Clare McAndrew’s market report which is based on auction sales and the responses of 840 or so dealers to an online questionnaire is out.
The 2016 TEFAF Art Market Report shows that global sales fell 7% during 2015 from $68.2bn to $63.8bn and the volume of sales declined by 2% to 38.1 million.
Although the global sales figure fell in 2015, sales in the US rose by 4% to their highest ever total of $27.3bn confirming its position as the global market leader, with a 43% share of total sales values.
The UK, in second place, had a 21% share and China accounted for 19% by value.
The market remained dominated by value at the high end. Works sold for over $1m accounted for the majority of value in fine art auction sales (57%) during 2015, despite representing less than 1% of all transactions.
Sales at this level continued to be generated by a tiny fraction (1%) of all artists selling work at auction, as the focus of many high-end collectors continued to be centred on a narrow group of artists.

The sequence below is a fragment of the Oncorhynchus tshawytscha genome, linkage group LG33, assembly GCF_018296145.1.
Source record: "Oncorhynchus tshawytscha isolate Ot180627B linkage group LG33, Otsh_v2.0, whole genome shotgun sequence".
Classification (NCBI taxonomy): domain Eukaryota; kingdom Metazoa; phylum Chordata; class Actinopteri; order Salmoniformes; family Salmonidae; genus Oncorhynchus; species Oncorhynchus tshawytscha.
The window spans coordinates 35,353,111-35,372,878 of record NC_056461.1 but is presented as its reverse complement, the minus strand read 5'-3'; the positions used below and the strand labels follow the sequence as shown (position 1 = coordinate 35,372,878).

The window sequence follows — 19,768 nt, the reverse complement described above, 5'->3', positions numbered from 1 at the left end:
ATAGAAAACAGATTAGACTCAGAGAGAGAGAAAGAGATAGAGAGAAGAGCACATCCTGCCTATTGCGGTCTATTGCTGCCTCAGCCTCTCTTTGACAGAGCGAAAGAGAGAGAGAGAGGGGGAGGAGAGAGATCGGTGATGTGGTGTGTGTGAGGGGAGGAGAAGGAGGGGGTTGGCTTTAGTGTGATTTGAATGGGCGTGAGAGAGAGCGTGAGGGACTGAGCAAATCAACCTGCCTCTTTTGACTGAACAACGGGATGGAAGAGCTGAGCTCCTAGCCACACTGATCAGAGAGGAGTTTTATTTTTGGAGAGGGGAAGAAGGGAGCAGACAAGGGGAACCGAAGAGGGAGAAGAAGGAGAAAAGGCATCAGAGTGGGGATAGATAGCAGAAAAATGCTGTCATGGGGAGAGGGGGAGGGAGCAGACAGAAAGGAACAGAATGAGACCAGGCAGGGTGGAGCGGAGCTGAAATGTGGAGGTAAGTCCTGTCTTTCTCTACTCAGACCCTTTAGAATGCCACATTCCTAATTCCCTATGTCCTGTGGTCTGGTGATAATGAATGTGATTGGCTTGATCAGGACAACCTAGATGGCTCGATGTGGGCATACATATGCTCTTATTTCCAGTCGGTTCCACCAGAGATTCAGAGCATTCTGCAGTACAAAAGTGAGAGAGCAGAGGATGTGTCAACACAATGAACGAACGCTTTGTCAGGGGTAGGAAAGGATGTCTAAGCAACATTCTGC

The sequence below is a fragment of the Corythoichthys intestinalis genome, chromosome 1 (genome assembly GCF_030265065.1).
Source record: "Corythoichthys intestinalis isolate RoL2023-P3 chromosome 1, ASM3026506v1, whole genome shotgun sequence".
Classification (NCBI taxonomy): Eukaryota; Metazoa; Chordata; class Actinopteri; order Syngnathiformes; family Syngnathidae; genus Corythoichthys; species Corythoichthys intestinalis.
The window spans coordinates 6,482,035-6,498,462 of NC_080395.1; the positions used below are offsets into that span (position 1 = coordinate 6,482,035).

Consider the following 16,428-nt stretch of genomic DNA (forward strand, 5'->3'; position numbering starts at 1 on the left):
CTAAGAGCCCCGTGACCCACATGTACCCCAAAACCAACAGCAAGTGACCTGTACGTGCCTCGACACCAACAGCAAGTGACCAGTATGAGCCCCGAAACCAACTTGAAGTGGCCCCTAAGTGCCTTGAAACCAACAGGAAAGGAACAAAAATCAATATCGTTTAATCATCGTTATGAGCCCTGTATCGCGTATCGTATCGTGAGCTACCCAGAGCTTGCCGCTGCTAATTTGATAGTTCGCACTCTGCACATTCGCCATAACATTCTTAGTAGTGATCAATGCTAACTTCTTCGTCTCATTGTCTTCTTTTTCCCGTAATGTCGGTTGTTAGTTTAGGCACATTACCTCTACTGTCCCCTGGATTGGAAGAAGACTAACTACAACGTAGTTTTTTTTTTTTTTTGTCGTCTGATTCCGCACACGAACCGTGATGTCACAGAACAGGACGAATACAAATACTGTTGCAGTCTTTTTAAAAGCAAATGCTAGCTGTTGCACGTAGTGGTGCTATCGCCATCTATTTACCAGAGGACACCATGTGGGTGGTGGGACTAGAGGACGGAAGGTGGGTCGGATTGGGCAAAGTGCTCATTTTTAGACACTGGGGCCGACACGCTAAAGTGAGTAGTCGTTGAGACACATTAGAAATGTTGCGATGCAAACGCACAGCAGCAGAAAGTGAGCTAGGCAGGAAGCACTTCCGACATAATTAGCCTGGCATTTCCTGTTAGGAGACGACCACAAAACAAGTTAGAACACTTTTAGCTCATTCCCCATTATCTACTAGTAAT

Private sales by dealers and other agents accounted for 53% of the total market by value, with sales at auction accounting for 47%. Furthermore, dealers estimated that 40% of their sales on average were made at art fairs in 2015.
In 2015, sales of art online, which included online sales by traditional off-line dealers and auction houses, were estimated to have reached $4.7 billion or 7% of the global market by value.
Post War and Contemporary Art, which accounted for 46% of the market by value and 41% of transactions.
Following two years of significant growth, however, sales at auction fell by 14% to $6.8 billion with a 20% drop in the number of transactions.
Sales of Modern art did relatively better. The sector fell by 1% to $4.5bn although the number of transactions declined by 20%. This sector accounted for 30% of the fine art auction market by value and 27% by volume.
Sales at auction of European Old Masters showed a moderate increase of 4% by volume, although sales values fell by 33%. European Old Masters accounted for 6% of lots sold and 4% of fine art sales at auction.
The global art trade spent an estimated $17.8 billion on a range of external support services directly linked to their businesses, with spending increasing 3% year-on-year despite the decline in sales in the art market.
In 2015 there were just over 310,400 businesses operating in the global art and antiques market.
The global markets supported jobs for over 3.2 million people in auction houses, galleries, dealers and a range of external support services that are directly linked to the art market.